The 2010/11 season reviewed: part three, how it could have been

A club appoints an experienced promotion specialist who is not known for his attractive football, who comes from the wrong half of the country and the club expect them to lead them in to promotion.

And he does.

On the surface there does not seem to be much similarity between Lasmir Mittel and his friends at QPR who number some of the richest men in the World and the man who used to own a van hire company at Valley Parade but when Rangers appoint Neil Warnock to their job half way through last season they hoped he would do for them what we hoped Peter Taylor would do for us.

QPR are owned by rich people for sure, but they are funded within the same scale as the rest of The Championship. They gave Warnock a bit of extra to bring in the players he wanted, but those players were largely the rank and file of Championship clubs. Similarly Peter Taylor got given the cash to bring in his men. The results though were different. As City struggled all season QPR went top early and stayed there.

BfB talked to QPR fan (and old Uni mate) Dom Smith about the way that two seasons that started the same ended so differently. Smith talks about QPR as a team of entertainers but is quick to point out “Warnock’s appointment was less to do with the style of football it was more about getting someone with experience who would be able to take control of the the squad.”

Warnock made a massive success at QPR while previous managers – who have had the same finances – have failed? Strength of personality seemed to be the key to this – Dom said – saying “When Warnock was appointed it was on the proviso that he got to pick the team and was allowed to pick the players he signed as well. Warnock took control of the squad and was given more control. That wasn’t totally him those as the Mittel Family (and they are the real money in the club) took more of a stake in the club at the same time and took over as chairman as well. Then we just got lucky.”

That luck seems to have been somewhat self made. Players like Helgerson and Shaun Derry went from average to excellent under Warnock’s instruction while Adel Taarabt – the maverick – had the team built around him. “A dangerous thing to do, but this year it has worked.”

One struggles to think of any of the players who were at the club when Taylor arrived who improved during his tenure. The players seemed squashed at the end of his time, the enjoyment seemingly sapped from football. Robbie Threlfall arrived for Taylor’s second game looking great, at the end he looked poor.

Read a few message boards and Taylor is described as “the worst manager in City’s history” which is a little harsh – the kids don’t remember John Napier – but but when trying to come up with a defence of the former City boss one sticks on the point that he failed to improve the members of the squad he inherited. Taylor would probably say that he needed the facilities he was promised in order to do that – a point addressed by the club after he has left – and he might be right in that.

Problems with the style of play – Warnock is a famed long ball man – were unfounded. Dom enthused “We are playing some great football. Kyle Walker, the kid on loan from Tottenham, now at Aston Villa and with the England team is a great wing back and ball winner. Alejandro Faulin is the best passer of the ball in the league.”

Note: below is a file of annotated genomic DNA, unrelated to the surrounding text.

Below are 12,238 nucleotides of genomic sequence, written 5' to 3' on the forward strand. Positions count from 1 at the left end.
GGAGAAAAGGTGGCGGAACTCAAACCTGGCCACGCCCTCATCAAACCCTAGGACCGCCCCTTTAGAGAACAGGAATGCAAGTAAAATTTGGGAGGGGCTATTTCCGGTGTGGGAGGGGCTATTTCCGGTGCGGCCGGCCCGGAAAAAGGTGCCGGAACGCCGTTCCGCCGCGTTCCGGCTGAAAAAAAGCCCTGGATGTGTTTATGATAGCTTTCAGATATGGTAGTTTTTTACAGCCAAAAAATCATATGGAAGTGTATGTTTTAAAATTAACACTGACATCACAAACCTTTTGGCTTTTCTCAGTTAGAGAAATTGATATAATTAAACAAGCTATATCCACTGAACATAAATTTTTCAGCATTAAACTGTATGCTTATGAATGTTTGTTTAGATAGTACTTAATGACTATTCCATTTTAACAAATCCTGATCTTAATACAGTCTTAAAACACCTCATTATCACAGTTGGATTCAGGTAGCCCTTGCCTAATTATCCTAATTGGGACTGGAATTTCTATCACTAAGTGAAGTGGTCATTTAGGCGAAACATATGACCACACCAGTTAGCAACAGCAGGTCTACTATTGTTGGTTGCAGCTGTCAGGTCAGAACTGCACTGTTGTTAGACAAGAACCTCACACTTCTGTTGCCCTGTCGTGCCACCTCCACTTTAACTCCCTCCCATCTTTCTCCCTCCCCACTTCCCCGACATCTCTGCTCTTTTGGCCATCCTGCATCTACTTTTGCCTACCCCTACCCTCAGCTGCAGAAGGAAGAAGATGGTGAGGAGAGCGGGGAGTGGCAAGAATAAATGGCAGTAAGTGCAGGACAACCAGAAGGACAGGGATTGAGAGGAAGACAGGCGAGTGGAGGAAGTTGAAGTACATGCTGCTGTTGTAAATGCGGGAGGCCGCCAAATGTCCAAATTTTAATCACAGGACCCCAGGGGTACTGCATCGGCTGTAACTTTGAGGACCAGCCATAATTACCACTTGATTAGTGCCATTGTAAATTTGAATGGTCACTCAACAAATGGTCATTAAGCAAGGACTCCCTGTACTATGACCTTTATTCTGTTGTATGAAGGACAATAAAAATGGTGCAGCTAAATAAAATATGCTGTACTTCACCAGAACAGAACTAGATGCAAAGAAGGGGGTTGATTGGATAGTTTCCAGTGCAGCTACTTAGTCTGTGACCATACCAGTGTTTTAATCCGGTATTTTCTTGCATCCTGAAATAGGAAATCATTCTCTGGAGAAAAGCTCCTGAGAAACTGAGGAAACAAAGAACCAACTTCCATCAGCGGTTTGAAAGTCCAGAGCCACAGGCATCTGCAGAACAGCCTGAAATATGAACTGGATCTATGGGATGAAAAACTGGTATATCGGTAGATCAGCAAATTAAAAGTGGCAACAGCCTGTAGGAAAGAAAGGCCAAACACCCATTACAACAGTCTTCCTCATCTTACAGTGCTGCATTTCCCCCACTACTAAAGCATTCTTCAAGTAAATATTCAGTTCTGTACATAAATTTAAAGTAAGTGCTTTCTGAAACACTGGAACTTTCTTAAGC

One struggles to recall any performance under Taylor’s charge that one would enthuse over. The odd good display by Omar Daley, Lee Hendrie or David Syers were exceptional because they were exceptions. Taylor had taken Stuart McCall’s team and rather than playing to a strength he found, tried to bring in a strength in Tommy Doherty.

Doherty was – to borrow Dom’s phrase – “the best passer of the ball in the league (two)” but when Doherty did not settle into the team (for whatever reason) then Taylor seemed to have no other option. One wonders what would have happened had Taarabt done a Doherty or if Doherty has been a Taarabt.

In so many ways Doherty was the personification of Taylor’s on the field. He put stock in the idea of the ball passing midfielder able to make the killer pass that unlocks defences which – coupled with a tight back four – would have seen City win matches. When Taylor exited City had a mean defence but little going forward. If Doherty was not pinging a single killer pass to unlock a back four to give the Bantams a 1-0 then no one was, and a team that cannot score does not win.

While QPR are well off – and City are not – the difference between Ranger’s season this year and last was not to do with throwing cash on the field as the City board seem determined to do. Smith says “The biggest difference we have had is Warnock’s connection, when we lost both right backs in the same game, he rang Redknapp up and got Kyle Walker in 24 hours, When he wanted Taarabt he went to Morocco to convince him to sign.”

Taylor’s connections brought Lewis Hunt, Luke Oliver and Doherty and while the last name on the list was the marquee player but the other two were squad men. Jon Worthington was signed and not used. Shane Duff never impressed. Lee Hendrie arrived paying tribute to Taylor but did not stay for the former England u21 manager. The loanees who signed – Oliver Gill and Reece Brown spring to mind – hardly excelled. For a man with so many years in the game Taylor was not able to bring in much ready usable talent. While Taylor was joking on Football Focus about David Beckham joining if he wanted to the strings he pulled brought us the likes of Ryan Kendall.

One would not seek to damn Taylor though on the strength of this comparison – this is not saying that he was a bad manager – just to illustrate the different path that could have been taken. Perhaps Taylor got unlucky when Hendrie upsticks, he certainly did with Doherty, and that his best endeavours did not come off this time but might have next, with the same randomness which saw Rangers adopt a similar policy with Warnock and have that reap rewards.

Dom wants to see QPR aim for 17th next season in the Premier League – 17th was very pleasant as I recall – and in Warnock will hope that his luck is different to his last stay in the Premiership.

The comparison is a rough one though, no two clubs are the same, but in Warnock there is a might have been for the Bantams.

The raw deal at Nethermoor, but better than no deal at all

One has to feel a little sorry for Guiseley after they were given exactly what they did not want from the Football Association tribunal as they set a fee for James Hanson following his Summer move to City at much below the price they wanted.